March 16, 2017

Friday Editorial: Florida lawmakers must change their shameful attitude toward funding mental health care [Florida Times Union]

This post was last updated on September 10, 2021. As new policies are announced, FPI will update this page.

As Florida’s response to COVID-19 takes front and center, concern grows for low-income families who struggle to take precautions against the spread of the virus. Although Congress has passed the Families First Coronavirus Response Act to address, at least in part,  the public health crisis and economic fallout from COVID-19, many barriers continue to keep struggling families from accessing the assistance they need during the pandemic. As Florida initiates policies implementing the Act and addressing other barriers to the safety net, FPI will update this form. When available, hyperlinks are provided to agency documents or statements that provide greater detail  about the new policy.
On March 22, 2020, FPI and 44 other organizations sent a letter to Governor DeSantis, leadership in the Legislature and agency heads to urge action on 47 specific policy changes to reduce unnecessary barriers for Florida’s safety net programs in response to the COVID-19 pandemic. See the letter here.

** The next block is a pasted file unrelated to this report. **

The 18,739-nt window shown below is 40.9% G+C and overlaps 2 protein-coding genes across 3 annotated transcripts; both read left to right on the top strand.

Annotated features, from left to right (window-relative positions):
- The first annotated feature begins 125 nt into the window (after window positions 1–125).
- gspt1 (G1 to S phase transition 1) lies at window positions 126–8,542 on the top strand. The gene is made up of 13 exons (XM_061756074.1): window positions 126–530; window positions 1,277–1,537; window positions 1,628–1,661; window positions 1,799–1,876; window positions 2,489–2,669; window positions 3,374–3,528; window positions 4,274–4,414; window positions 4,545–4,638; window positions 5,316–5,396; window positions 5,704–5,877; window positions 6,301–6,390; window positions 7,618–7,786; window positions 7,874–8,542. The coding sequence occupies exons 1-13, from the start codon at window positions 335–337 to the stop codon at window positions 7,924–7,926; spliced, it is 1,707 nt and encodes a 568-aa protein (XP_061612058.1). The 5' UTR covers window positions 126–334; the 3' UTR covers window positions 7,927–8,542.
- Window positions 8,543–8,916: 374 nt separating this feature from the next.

On March 16, 2017, the Times-Union Editorial Board ran a piece on the Sunshine State’s dismal ranking on mental health investment. From “Friday Editorial: Florida lawmakers must change their shameful attitude toward funding mental health care”:

Florida is the worst state in the Union to be mentally ill.

Neglect of our mentally ill residents has always been appalling. But now Florida has sunk to a new low, ranking dead last among the 50 states in the per capita amount it spends on mental health care.

The Sunshine State has been ranked 49th for many years, but the latest release of the charts shows that Florida has fallen further still. The rankings, put out by the Florida Policy Institute, are based on figures supplied by the National Association of State Mental Health Program Directors.

They show that Florida spends $36.05 per capita for the support of its mentally ill residents.

The national average is $125.90 per capita.


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